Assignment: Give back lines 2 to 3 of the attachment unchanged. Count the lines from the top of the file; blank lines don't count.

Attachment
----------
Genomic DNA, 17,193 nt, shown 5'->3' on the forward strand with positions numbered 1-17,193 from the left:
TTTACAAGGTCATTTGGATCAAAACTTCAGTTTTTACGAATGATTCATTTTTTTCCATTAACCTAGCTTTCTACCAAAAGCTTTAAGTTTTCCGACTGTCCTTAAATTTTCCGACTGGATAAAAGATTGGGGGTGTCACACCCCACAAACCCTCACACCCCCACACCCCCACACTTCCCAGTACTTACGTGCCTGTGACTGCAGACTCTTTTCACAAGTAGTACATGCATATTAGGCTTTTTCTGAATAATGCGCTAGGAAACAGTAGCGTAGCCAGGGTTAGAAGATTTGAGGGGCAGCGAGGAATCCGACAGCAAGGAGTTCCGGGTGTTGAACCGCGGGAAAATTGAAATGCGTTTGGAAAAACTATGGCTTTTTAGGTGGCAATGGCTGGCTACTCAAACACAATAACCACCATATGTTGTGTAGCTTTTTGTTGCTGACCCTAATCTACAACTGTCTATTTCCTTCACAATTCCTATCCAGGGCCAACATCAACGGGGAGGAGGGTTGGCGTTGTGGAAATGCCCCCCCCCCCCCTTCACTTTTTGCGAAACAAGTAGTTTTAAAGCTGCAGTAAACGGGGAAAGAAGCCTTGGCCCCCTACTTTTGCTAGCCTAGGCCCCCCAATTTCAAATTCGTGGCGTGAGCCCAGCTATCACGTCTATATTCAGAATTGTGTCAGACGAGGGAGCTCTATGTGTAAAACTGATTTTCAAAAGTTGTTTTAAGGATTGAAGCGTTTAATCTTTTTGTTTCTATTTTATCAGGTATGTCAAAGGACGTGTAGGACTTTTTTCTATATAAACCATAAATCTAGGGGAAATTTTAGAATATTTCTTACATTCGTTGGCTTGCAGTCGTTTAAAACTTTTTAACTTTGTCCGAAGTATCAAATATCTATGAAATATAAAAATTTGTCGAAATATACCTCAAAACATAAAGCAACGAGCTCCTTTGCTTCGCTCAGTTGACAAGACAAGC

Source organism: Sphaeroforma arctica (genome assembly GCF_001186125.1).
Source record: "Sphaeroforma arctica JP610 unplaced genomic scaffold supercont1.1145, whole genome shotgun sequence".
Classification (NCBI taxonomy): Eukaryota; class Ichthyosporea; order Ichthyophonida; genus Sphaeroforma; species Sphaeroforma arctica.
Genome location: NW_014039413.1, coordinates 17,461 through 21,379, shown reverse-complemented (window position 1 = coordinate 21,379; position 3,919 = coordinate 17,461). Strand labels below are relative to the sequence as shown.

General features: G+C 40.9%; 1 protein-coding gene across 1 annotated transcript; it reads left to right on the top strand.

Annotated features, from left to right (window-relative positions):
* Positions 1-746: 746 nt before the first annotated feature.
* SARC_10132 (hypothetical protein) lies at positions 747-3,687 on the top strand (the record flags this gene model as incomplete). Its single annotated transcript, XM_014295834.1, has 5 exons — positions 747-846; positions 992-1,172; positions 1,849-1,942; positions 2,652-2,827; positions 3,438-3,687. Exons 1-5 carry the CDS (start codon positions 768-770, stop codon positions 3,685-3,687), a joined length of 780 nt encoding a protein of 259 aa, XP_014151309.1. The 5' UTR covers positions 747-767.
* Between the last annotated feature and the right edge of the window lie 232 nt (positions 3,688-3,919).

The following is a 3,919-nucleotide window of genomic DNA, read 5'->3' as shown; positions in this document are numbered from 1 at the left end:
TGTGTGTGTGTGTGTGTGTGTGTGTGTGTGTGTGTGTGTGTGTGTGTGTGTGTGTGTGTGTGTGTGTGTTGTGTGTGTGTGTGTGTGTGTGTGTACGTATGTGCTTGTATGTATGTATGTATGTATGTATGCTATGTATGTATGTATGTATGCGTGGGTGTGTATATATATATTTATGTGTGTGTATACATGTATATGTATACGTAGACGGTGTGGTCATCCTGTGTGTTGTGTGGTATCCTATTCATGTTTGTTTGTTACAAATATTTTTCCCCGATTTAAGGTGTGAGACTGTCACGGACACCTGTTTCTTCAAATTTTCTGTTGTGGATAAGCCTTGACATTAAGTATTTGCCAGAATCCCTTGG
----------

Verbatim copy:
TTTACAAGGTCATTTGGATCAAAACTTCAGTTTTTACGAATGATTCATTTTTTTCCATTAACCTAGCTTTCTACCAAAAGCTTTAAGTTTTCCGACTGTCCTTAAATTTTCCGACTGGATAAAAGATTGGGGGTGTCACACCCCACAAACCCTCACACCCCCACACCCCCACACTTCCCAGTACTTACGTGCCTGTGACTGCAGACTCTTTTCACAAGTAGTACATGCATATTAGGCTTTTTCTGAATAATGCGCTAGGAAACAGTAGCGTAGCCAGGGTTAGAAGATTTGAGGGGCAGCGAGGAATCCGACAGCAAGGAGTTCCGGGTGTTGAACCGCGGGAAAATTGAAATGCGTTTGGAAAAACTATGGCTTTTTAGGTGGCAATGGCTGGCTACTCAAACACAATAACCACCATATGTTGTGTAGCTTTTTGTTGCTGACCCTAATCTACAACTGTCTATTTCCTTCACAATTCCTATCCAGGGCCAACATCAACGGGGAGGAGGGTTGGCGTTGTGGAAATGCCCCCCCCCCCCCTTCACTTTTTGCGAAACAAGTAGTTTTAAAGCTGCAGTAAACGGGGAAAGAAGCCTTGGCCCCCTACTTTTGCTAGCCTAGGCCCCCCAATTTCAAATTCGTGGCGTGAGCCCAGCTATCACGTCTATATTCAGAATTGTGTCAGACGAGGGAGCTCTATGTGTAAAACTGATTTTCAAAAGTTGTTTTAAGGATTGAAGCGTTTAATCTTTTTGTTTCTATTTTATCAGGTATGTCAAAGGACGTGTAGGACTTTTTTCTATATAAACCATAAATCTAGGGGAAATTTTAGAATATTTCTTACATTCGTTGGCTTGCAGTCGTTTAAAACTTTTTAACTTTGTCCGAAGTATCAAATATCTATGAAATATAAAAATTTGTCGAAATATACCTCAAAACATAAAGCAACGAGCTCCTTTGCTTCGCTCAGTTGACAAGACAAGC

Source organism: Sphaeroforma arctica (genome assembly GCF_001186125.1).